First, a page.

Researchers at Boston University analysed 3,828 women between the ages of 21 to 45 and 1,045 of their male partners. The participants were made to fill out an initial questionnaire on their medical history, diet, exercise habits and other health and lifestyle factors. The same questionnaire was repeated every two months for a year or until they fell pregnant.
Their findings? Drinking sugary beverages reduces fertility by up to 20 per cent.
But for daily soft drink consumers, the results were even more shocking.
Having just one soda per day cuts this down further to a whopping 25 percent in women and 33 per cent in men.
Energy drinks were also a cause for concern, however, it is important to note that results were based on a small sample of consumers.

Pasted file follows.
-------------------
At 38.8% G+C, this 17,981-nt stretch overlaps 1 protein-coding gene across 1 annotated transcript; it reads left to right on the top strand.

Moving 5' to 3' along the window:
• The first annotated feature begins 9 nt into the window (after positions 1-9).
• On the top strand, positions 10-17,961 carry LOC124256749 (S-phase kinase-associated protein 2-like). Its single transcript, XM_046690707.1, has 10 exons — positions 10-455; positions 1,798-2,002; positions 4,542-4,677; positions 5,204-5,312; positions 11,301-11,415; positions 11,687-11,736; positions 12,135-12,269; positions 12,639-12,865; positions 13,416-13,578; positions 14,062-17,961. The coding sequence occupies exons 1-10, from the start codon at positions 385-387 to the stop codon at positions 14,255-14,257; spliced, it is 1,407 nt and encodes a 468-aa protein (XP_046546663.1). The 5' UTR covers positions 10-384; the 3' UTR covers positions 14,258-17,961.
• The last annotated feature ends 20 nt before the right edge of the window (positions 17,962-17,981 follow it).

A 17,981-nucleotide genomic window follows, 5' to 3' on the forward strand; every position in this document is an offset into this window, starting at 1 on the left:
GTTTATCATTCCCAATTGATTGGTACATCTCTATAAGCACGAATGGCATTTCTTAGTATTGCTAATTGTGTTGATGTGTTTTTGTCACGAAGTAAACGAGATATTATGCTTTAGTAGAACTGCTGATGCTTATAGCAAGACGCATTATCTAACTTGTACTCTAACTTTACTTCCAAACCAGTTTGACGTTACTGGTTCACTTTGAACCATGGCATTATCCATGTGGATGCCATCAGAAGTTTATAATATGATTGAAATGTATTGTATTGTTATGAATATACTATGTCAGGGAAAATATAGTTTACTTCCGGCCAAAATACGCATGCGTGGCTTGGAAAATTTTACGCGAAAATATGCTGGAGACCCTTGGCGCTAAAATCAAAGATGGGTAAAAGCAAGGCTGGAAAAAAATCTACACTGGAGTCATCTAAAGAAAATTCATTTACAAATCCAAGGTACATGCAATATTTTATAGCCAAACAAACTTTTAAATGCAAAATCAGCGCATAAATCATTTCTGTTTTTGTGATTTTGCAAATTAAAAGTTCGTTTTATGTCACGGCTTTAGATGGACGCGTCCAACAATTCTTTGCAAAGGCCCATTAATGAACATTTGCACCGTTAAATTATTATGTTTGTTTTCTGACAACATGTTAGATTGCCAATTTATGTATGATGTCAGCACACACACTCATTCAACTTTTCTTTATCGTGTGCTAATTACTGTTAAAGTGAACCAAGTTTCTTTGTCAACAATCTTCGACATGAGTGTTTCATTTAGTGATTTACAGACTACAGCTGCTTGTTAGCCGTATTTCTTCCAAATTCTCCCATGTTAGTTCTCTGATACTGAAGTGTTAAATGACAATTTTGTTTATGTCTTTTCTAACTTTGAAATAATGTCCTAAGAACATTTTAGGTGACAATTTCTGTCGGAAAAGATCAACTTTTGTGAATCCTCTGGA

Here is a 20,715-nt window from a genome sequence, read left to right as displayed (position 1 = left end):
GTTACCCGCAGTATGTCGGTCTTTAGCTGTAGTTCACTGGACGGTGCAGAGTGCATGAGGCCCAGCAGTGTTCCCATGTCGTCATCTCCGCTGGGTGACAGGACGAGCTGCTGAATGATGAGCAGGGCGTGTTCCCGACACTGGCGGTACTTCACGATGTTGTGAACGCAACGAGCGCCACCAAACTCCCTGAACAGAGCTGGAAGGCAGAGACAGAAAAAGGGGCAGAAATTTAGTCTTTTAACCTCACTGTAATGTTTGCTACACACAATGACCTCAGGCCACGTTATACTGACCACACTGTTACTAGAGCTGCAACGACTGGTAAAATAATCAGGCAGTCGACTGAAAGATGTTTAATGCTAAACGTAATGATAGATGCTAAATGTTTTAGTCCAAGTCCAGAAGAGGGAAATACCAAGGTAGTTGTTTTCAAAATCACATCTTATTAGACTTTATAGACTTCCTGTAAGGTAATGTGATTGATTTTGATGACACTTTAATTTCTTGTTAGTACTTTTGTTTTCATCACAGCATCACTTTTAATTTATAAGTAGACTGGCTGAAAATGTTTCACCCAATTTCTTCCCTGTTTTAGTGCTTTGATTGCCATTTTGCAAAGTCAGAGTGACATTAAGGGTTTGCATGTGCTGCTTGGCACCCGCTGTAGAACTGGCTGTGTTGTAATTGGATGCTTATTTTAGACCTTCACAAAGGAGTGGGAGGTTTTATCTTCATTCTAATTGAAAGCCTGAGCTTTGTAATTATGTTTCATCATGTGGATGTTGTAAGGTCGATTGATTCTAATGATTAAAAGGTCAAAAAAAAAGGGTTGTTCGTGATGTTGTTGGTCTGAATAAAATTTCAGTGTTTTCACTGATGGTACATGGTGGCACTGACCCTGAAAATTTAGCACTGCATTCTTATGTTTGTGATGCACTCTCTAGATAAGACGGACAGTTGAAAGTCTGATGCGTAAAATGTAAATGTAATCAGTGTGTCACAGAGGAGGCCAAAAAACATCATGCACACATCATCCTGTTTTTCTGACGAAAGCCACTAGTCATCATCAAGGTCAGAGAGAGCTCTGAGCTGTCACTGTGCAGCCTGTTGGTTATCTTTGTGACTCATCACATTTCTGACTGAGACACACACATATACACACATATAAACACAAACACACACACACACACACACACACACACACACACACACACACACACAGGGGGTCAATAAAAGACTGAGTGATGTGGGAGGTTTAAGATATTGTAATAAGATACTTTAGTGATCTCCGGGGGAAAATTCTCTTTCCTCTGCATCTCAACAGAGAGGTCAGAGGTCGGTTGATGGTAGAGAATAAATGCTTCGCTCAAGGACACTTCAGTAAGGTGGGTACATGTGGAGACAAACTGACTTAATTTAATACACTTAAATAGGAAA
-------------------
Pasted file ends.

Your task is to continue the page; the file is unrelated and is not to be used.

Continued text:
“Couples planning a pregnancy might consider limiting their consumption of these beverages, especially because they are also related to other adverse health effects,” explained lead author Elizabeth Hatch.
“Given the high levels of sugar-sweetened beverages consumed by reproductive-aged couples in North America, these findings could have important public health implications.”
For all the juice-lovers amongst us though, no need to panic just yet: the researchers found little association between the intake of fruit juices or diet sodas and fertility.
This article originally appeared on Women's Health.